The Motto and the Millennial
The reputation of today’s college students has, by now, been raked through the mud in the pages of most of America’s prominent publications. We’re coddled, spoiled, out of touch, addled by an overdose of political correctness, desiring nothing other than to be swathed in comfort, shielded from anything our social-media fueled, reactionary hysteria might deem “unsafe.” Heralding the death of both free speech and American excellence, pundits and writers of op-eds have sounded the alarm on what they see as a veritable epidemic; the prognosis is dim.
For the generation raised in an era dominated by apocalyptic climate-change predictions and the post-9/11 discourse of terror, this may come as no surprise. All signs point to doom and destruction, and we are reminded tragically and frequently that danger is still unequally apportioned along age-old lines of identity and privilege. Can we be blamed for running to safety?
In 1866, The Harvard Advocate was founded to run in the opposite direction: For 150 years, Dulce est Periculum has been our magazine’smotto, rendering danger—not beauty or truth—the value by which we orient our writing and art. As President and Publisher, we have found that our organization lies in a disjointed cultural position: far from aligned with the op-ed pundits, but sensitive to their appraisal; a step out-of-sync with undergraduates and administrative deans who discount the real merits of danger. It’s an uncomfortable spot.
And it has lead us to believe that these warring factions have conflated two forms of safety. On the one hand there is physical harm, slander, discrimination, perils that tasted sweet to the wrong people in the past and must never do so again. On the other there is intellectual insecurity and combative debate, the grit of a challenge. To banish the second in name of the first robs undergraduates of the risks we need to both better ourselves and tackle more ambitious, collective pursuits.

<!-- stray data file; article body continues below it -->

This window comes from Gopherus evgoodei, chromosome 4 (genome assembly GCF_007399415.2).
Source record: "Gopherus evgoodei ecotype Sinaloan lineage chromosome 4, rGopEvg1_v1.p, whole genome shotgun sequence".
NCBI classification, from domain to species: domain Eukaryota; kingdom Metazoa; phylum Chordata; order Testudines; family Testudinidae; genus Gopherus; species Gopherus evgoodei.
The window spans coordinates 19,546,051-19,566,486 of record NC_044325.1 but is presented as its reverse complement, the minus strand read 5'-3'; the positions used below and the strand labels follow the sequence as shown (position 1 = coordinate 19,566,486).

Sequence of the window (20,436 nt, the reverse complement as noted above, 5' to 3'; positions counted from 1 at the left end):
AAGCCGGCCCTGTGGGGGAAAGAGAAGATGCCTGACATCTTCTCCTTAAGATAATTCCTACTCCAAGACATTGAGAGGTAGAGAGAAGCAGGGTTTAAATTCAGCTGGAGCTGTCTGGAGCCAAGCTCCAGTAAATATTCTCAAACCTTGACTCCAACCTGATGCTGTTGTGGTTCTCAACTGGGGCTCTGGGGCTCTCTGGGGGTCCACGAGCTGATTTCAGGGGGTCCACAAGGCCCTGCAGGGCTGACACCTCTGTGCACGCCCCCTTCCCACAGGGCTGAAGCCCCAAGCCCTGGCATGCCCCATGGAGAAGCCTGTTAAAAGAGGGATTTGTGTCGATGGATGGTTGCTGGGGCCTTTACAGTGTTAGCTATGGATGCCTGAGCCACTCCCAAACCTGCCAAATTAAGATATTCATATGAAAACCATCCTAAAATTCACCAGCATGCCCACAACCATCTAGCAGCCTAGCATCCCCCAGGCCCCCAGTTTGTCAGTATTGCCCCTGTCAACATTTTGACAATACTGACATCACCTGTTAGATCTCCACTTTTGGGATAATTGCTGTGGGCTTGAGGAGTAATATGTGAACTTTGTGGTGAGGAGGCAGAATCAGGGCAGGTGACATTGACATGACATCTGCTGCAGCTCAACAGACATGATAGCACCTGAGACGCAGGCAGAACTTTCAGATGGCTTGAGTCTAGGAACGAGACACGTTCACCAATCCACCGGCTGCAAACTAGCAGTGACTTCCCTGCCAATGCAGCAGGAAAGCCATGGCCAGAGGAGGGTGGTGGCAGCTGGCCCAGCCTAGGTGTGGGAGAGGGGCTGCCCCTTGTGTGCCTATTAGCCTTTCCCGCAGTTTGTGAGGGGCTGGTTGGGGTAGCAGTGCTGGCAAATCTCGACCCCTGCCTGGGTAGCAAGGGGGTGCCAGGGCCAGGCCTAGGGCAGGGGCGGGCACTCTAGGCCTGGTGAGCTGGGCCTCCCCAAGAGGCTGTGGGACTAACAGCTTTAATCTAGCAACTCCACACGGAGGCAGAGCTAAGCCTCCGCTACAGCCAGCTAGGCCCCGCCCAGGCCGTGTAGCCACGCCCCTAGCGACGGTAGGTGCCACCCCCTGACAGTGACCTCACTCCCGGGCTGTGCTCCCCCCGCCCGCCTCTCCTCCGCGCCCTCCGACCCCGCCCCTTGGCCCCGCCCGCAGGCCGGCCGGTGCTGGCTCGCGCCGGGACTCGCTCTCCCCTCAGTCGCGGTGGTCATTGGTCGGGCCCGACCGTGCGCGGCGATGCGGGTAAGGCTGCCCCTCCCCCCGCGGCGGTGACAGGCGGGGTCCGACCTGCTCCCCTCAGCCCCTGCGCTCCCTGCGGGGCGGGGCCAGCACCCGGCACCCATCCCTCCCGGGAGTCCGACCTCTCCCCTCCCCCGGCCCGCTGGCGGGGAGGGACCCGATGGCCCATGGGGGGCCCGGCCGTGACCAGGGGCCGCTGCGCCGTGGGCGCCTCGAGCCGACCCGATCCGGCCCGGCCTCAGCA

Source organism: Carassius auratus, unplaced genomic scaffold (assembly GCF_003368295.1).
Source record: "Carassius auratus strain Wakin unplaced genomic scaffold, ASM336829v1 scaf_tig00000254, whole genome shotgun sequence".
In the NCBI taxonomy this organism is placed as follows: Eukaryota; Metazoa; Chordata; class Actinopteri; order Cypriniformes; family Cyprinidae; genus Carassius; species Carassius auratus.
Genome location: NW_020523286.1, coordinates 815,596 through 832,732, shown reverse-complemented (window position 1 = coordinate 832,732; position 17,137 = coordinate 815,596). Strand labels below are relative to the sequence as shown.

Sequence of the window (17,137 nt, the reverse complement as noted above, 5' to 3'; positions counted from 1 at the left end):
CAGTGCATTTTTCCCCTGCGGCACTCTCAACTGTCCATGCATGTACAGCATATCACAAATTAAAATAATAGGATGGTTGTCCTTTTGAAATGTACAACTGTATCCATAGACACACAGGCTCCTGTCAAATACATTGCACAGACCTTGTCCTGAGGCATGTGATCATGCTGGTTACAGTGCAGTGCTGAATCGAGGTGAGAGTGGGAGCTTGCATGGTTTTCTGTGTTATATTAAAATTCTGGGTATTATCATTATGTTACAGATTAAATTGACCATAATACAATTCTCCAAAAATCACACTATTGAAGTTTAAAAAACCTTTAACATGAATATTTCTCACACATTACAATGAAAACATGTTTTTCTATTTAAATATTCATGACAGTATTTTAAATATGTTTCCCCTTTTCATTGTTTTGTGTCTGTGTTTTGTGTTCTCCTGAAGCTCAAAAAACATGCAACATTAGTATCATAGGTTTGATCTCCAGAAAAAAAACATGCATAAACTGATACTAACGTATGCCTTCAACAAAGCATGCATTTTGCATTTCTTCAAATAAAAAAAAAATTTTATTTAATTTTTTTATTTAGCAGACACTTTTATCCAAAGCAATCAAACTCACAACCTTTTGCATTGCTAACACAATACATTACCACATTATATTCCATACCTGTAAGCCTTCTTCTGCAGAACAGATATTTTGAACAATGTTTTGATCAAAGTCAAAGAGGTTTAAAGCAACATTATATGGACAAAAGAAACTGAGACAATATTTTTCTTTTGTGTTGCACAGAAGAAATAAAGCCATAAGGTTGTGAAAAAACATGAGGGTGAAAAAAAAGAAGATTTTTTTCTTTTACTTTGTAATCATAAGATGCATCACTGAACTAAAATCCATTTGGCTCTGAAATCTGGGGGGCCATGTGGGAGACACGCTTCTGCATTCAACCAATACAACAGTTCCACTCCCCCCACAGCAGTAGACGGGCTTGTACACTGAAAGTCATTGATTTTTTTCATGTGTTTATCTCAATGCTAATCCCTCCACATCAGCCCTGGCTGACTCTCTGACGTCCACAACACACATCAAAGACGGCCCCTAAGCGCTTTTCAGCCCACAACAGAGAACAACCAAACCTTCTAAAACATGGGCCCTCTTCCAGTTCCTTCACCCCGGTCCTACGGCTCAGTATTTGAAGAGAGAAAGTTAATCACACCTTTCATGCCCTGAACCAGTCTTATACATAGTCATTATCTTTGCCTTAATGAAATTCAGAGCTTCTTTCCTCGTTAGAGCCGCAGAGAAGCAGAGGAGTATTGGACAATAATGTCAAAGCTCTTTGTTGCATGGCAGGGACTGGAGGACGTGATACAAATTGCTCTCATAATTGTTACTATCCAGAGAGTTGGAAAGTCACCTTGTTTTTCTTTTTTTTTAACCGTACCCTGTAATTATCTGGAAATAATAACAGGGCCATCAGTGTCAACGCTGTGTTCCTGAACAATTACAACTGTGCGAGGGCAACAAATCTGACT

The millennial generation has long been derided for ignoring such challenges. Before the reign of the “coddled” epithet, we were “apathetic.” To prioritize the perfect selfie angle over issues of global importance signaled our narcissism, we were told. But as we have turned our attention from Instagram feeds to more pressing social movements—Black Lives Matter, Occupy and its offshoots, the newly prominent campaign against campus sexual assault—a different source for our apathy has surfaced: fear. Cautioned and discouraged by the inability of our predecessors to adequately and definitively succeed, we worry about stepping on each other’s toes, panic at the thought of leaving someone out. When so many things are problematized, the scope of our ambitions narrows, and we begin to focus on small, immediate, and—in the grander scheme—relatively trivial concerns.
And nowhere does triviality seem so trivial as at our crimson-colored bastion of American academic elitism. Harvard, as understood by administrative envoys and Crimson editorials, applies too much pressure with its comps and cut-throat classes, generating an exclusive, hierarchical, and unsafe environment. This is sound reasoning, but reasoning that has come to inflate the relative smallness of collegiate pressure—and to ignore its many merits. As any top-rate athlete knows, if we want to improve, we must work hard, usually very hard. A small group of admission officers did not grant those who matriculate a carte blanche of permanent validation, and sometimes, we will deserve a C. Sometimes we will not want to hear a Marxist professor invalidate our future professions. Sometimes we will be cut. Insecurity in these moments, in a classroom or comp, can be a productive sort of discomfort.